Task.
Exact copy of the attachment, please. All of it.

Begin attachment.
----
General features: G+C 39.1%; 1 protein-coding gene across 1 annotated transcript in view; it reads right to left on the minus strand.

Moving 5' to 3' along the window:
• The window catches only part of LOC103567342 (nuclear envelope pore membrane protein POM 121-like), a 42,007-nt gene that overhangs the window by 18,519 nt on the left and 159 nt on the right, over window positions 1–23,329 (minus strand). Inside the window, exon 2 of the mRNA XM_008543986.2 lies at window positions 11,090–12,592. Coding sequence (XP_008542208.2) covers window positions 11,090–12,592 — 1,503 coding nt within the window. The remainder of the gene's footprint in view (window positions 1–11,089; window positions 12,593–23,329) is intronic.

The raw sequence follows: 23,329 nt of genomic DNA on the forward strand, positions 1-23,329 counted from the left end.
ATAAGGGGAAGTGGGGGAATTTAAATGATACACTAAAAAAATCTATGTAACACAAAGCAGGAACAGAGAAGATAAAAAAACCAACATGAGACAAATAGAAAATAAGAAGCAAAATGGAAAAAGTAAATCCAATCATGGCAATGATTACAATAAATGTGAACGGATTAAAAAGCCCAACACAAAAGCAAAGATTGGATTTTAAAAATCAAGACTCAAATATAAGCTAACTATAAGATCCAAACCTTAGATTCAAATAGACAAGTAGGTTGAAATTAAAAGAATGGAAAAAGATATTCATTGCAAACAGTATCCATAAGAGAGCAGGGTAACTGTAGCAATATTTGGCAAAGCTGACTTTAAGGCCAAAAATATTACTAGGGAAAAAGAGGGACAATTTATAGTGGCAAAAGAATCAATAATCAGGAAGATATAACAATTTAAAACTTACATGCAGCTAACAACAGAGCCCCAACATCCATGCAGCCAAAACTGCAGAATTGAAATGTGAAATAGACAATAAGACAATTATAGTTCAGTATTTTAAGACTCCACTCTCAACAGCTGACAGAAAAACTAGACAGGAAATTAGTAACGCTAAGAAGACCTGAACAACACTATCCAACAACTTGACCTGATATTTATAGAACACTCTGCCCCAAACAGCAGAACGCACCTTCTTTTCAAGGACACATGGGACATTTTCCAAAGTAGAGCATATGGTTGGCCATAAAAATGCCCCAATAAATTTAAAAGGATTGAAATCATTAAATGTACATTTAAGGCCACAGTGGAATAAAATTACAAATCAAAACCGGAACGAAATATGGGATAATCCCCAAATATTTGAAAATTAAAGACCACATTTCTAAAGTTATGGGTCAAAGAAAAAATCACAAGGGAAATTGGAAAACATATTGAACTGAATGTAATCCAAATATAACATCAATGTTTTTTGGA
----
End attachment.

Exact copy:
General features: G+C 39.1%; 1 protein-coding gene across 1 annotated transcript in view; it reads right to left on the minus strand.

Moving 5' to 3' along the window:
• The window catches only part of LOC103567342 (nuclear envelope pore membrane protein POM 121-like), a 42,007-nt gene that overhangs the window by 18,519 nt on the left and 159 nt on the right, over window positions 1–23,329 (minus strand). Inside the window, exon 2 of the mRNA XM_008543986.2 lies at window positions 11,090–12,592. Coding sequence (XP_008542208.2) covers window positions 11,090–12,592 — 1,503 coding nt within the window. The remainder of the gene's footprint in view (window positions 1–11,089; window positions 12,593–23,329) is intronic.

The raw sequence follows: 23,329 nt of genomic DNA on the forward strand, positions 1-23,329 counted from the left end.
ATAAGGGGAAGTGGGGGAATTTAAATGATACACTAAAAAAATCTATGTAACACAAAGCAGGAACAGAGAAGATAAAAAAACCAACATGAGACAAATAGAAAATAAGAAGCAAAATGGAAAAAGTAAATCCAATCATGGCAATGATTACAATAAATGTGAACGGATTAAAAAGCCCAACACAAAAGCAAAGATTGGATTTTAAAAATCAAGACTCAAATATAAGCTAACTATAAGATCCAAACCTTAGATTCAAATAGACAAGTAGGTTGAAATTAAAAGAATGGAAAAAGATATTCATTGCAAACAGTATCCATAAGAGAGCAGGGTAACTGTAGCAATATTTGGCAAAGCTGACTTTAAGGCCAAAAATATTACTAGGGAAAAAGAGGGACAATTTATAGTGGCAAAAGAATCAATAATCAGGAAGATATAACAATTTAAAACTTACATGCAGCTAACAACAGAGCCCCAACATCCATGCAGCCAAAACTGCAGAATTGAAATGTGAAATAGACAATAAGACAATTATAGTTCAGTATTTTAAGACTCCACTCTCAACAGCTGACAGAAAAACTAGACAGGAAATTAGTAACGCTAAGAAGACCTGAACAACACTATCCAACAACTTGACCTGATATTTATAGAACACTCTGCCCCAAACAGCAGAACGCACCTTCTTTTCAAGGACACATGGGACATTTTCCAAAGTAGAGCATATGGTTGGCCATAAAAATGCCCCAATAAATTTAAAAGGATTGAAATCATTAAATGTACATTTAAGGCCACAGTGGAATAAAATTACAAATCAAAACCGGAACGAAATATGGGATAATCCCCAAATATTTGAAAATTAAAGACCACATTTCTAAAGTTATGGGTCAAAGAAAAAATCACAAGGGAAATTGGAAAACATATTGAACTGAATGTAATCCAAATATAACATCAATGTTTTTTGGA